For her part, Harrington told us that she regards negative feedback as "a gift" and has been working to try to change her behavior. But she also offers a litany of excuses in her defense: Her expressions and body language don't translate well over Zoom, which the county commission has used for meetings during the pandemic. She hasn't been accused of "unethical" conduct. It is her "passion" that causes her tone to change.

To say the least, we find this record of interpersonal issues to be troubling.

The challenger

Pace told us that she was drawn to run because she kept hearing from people about Harrington's mistreatment of employees and combative relationship with mayors and other local leaders.

"There is a deep hunger for connection and collaboration," she told us.

Pace is finishing up her first term on the Hillsboro City Council. She has no previous government experience, although she served in the U.S. Army and works as chief executive officer of Big Brothers Big Sisters' Columbia Northwest chapter.

That's the major knock against Pace, really: She doesn't have Harrington's résumé in public life.

Harrington was a three-term Metro councilor when she ran for county chair four years ago, and she's running for re-election with a term's worth of experience — during a global public health emergency, no less — under her belt. There is no question she is the more experienced candidate in this race.

Pace argues her experience shouldn't be discounted just because she hasn't held office for as long as Harrington. She's served on the City Council of the county's largest city for nearly four years, she's been active in the League of Oregon Cities, and she has management experience at a large organization from her job at Big Brothers Big Sisters.

In our interview with her, Pace answered virtually every one of our questions by talking about her intent to work collaboratively with other people — fellow commissioners, county staff, state officials, local leaders, community members, employers like Intel Corp., etc. — to solve problems and find solutions that work for the people involved.

Pace is particularly frustrated by how the county, under Harrington's leadership, handled the placement of a homeless shelter in a part of Hillsboro often considered the city's Latino business district. With little notice and not nearly enough public outreach, the county purchased the former Econo Lodge and converted it into what it calls the Hillsboro Bridge Shelter.

"I believe in checking in with a community before you do something in, around, near or with that community," Pace told us. "I would have had a lot more outreach to the Latino community before I put a shelter in the middle of their business district."

Pace doesn't fault county staff — at least they were at the meetings that were held, she said. Harrington was not.

We understand the dilemma. Homelessness is a massive issue in Oregon right now — a recent survey by the Oregon Values & Beliefs Center, a partner of Pamplin Media Group, found that a majority of Oregonians say they want their leaders to treat it as a top priority — and addressing it often feels like a Sisyphean task. While most people say they want the homeless population to have shelter and access to the services they need to be healthy, get clean and hopefully become self-sufficient, few actually welcome them as neighbors.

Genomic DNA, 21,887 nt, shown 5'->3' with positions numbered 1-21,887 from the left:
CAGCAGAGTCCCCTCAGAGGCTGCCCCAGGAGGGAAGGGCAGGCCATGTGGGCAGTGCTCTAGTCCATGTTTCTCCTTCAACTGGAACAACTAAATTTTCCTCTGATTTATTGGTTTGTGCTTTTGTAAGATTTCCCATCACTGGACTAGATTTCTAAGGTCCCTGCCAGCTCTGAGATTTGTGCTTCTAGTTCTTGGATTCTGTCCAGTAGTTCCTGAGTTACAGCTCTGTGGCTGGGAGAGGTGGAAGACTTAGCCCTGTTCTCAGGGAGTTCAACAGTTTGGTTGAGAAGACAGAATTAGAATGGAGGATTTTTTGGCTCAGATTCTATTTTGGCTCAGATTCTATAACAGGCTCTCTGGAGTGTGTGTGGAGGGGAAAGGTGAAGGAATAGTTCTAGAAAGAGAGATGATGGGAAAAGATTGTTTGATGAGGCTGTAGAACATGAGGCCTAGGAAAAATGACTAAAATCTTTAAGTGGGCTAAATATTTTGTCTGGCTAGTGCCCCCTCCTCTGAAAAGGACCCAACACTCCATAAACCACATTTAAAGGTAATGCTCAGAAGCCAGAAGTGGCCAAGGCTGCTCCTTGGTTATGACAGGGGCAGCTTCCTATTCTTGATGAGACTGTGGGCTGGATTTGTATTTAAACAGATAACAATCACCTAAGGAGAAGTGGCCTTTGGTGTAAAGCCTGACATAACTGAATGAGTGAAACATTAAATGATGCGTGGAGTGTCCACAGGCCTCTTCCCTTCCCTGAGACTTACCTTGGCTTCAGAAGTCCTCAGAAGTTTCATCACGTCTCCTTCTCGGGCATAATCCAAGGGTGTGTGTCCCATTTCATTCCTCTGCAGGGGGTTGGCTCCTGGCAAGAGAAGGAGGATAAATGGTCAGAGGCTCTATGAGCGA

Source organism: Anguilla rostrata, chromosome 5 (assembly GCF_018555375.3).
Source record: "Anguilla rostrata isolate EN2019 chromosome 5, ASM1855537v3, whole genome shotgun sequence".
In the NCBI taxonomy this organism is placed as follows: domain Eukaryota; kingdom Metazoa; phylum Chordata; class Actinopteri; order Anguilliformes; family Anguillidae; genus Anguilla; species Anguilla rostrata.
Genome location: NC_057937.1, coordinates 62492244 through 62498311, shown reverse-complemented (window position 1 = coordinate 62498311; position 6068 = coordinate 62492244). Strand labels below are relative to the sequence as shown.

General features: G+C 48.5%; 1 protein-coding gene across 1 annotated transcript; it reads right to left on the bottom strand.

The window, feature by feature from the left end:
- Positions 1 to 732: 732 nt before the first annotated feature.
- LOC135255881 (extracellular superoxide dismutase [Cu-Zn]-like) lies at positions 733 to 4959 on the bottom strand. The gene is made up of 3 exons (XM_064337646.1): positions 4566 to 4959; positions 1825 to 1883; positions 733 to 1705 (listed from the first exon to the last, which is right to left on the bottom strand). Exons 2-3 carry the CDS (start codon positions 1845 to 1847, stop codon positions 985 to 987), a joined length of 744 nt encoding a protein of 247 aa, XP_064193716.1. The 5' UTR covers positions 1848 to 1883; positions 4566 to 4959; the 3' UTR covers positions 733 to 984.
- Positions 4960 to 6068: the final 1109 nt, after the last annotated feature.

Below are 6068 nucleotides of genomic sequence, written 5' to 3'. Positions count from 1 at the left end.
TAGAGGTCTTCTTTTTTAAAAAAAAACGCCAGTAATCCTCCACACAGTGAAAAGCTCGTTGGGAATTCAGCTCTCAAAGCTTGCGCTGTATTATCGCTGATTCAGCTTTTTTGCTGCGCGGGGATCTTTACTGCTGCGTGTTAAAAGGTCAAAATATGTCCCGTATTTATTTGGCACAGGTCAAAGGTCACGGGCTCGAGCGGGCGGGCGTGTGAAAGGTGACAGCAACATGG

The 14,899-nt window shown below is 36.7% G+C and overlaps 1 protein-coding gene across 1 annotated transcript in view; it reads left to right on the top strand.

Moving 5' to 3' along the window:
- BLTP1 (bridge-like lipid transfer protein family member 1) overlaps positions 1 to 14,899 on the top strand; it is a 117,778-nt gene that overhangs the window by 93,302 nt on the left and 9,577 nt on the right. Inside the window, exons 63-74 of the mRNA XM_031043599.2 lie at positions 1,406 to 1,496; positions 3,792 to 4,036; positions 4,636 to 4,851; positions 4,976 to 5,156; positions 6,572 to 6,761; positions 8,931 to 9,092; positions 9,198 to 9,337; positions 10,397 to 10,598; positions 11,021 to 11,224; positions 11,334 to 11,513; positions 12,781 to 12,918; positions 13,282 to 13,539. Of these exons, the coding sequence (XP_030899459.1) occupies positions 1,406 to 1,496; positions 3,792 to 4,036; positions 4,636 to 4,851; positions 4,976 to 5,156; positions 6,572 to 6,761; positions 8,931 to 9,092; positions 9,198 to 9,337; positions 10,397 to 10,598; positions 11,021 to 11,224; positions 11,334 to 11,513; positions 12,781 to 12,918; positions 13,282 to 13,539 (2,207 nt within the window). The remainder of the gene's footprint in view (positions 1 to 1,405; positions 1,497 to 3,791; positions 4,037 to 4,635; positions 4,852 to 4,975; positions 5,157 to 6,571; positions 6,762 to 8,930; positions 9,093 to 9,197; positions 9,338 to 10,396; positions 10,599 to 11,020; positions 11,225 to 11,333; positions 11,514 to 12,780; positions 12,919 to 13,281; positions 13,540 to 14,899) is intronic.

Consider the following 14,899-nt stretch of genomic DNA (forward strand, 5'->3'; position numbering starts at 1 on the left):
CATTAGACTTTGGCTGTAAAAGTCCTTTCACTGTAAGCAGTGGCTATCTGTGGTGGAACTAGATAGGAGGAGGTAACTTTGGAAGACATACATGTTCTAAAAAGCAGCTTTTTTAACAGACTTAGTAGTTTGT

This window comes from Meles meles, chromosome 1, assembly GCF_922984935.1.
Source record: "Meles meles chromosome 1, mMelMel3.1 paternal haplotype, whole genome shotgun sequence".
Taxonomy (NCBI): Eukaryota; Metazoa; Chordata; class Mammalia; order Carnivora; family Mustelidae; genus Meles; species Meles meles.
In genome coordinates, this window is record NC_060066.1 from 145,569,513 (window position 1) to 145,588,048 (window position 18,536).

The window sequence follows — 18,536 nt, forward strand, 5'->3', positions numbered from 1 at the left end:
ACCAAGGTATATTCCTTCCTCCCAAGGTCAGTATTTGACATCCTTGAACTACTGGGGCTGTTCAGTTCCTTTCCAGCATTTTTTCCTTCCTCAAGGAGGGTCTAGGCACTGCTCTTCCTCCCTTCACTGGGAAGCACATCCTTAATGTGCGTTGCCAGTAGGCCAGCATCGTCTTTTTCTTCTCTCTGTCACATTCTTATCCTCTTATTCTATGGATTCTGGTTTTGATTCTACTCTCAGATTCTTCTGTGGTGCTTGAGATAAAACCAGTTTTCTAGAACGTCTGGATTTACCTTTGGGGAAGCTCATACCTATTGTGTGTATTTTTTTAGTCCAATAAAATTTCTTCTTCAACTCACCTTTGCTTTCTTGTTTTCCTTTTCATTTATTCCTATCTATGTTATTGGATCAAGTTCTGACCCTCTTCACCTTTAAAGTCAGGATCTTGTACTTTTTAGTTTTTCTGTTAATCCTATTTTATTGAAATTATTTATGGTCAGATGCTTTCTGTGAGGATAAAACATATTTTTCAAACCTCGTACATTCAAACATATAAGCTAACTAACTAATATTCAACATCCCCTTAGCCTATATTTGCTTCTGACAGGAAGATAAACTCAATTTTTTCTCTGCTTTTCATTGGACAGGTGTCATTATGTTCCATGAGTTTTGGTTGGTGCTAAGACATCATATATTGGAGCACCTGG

But we also sympathize with those who feel they weren't heard when the county moved quickly to set up a shelter in the midst of a neighborhood with many minority-owned businesses, and now feel their continuing concerns still aren't being addressed. And it's alarming that a county government that now pats itself on the back for using an "equity lens" was so cavalier in steamrolling unhappy Latino business owners and community members.

Pace said she would bring a brand of personal leadership and community engagement she doesn't see coming from Harrington, and she will work with the Latino community in particular to make sure its voice is heard.

"It takes longer, but the outcome is always better," she told us.

Our recommendation

On the issues, Pace and Harrington don't sound so different. Both view affordable housing as a top priority for the county. Both talk about the need to reinvest in the business community and assist in recovering from the pandemic. Both say they want Washington County to emerge from this crisis with a different outlook and a new approach to tackling societal problems.

But for those voters who may be turned off by a Democrat-versus-Democrat contest, there is a clear contrast between Pace and Harrington.

Pace told us that she considers it an honor to represent her constituents in Hillsboro, even those who didn't vote for her. If she wins, she said, she plans to reach out after the election to people who didn't endorse her and work to build those relationships. While most of Pace's endorsements are from progressives, she's also backed by a few prominent conservatives, something she said speaks to her collaborative approach.

"I think I do appeal to those voters who could feel left out," Pace told us.

While Harrington vociferously defends the change in philosophy and values she has brought as chair, she argues much of it shouldn't be seen as political. If it is, then so be it.

"I do not shy away from this being hard work, and the political realities of this work. This is how our democracy, our republic that is the United States of America, is intended to work," Harrington said.

She's right: Voters had a choice four years ago, and they chose Harrington. And voters have a choice this year.

They should choose Beach Pace.

While this editorial board did not endorse Harrington in the primary four years ago, it was an easy decision for us to back her in the general election. Compared with her conservative opponent, her views aligned most closely with Washington County's values. Her approach was forward-looking.

Refer to our Oct. 3, 2018, endorsement of Kathryn Harrington for Washington County chair.

Now we join the bevy of Harrington's 2018 backers who have concluded, comparing her now with a smart, capable, moderate-liberal opponent, that she is not the best choice for Washington County this time around.

We respect what Harrington has done to reorient Washington County, but we can't look past a pattern of bad behavior and her my-way-or-the-highway approach to politics.

This time, this election, there is a better path forward, and it's with Pace. She will build on the work of the past four years without Harrington's baggage. We trust that she will do much more than Harrington has done to include people and truly listen to people in making decisions about the county's future. While she will have a learning curve, going from a council seat to the full-time work of county chair, we have confidence in her ability to adjust and become an effective, respected leader for the county government.

We urge a vote for Beach Pace for Washington County chair.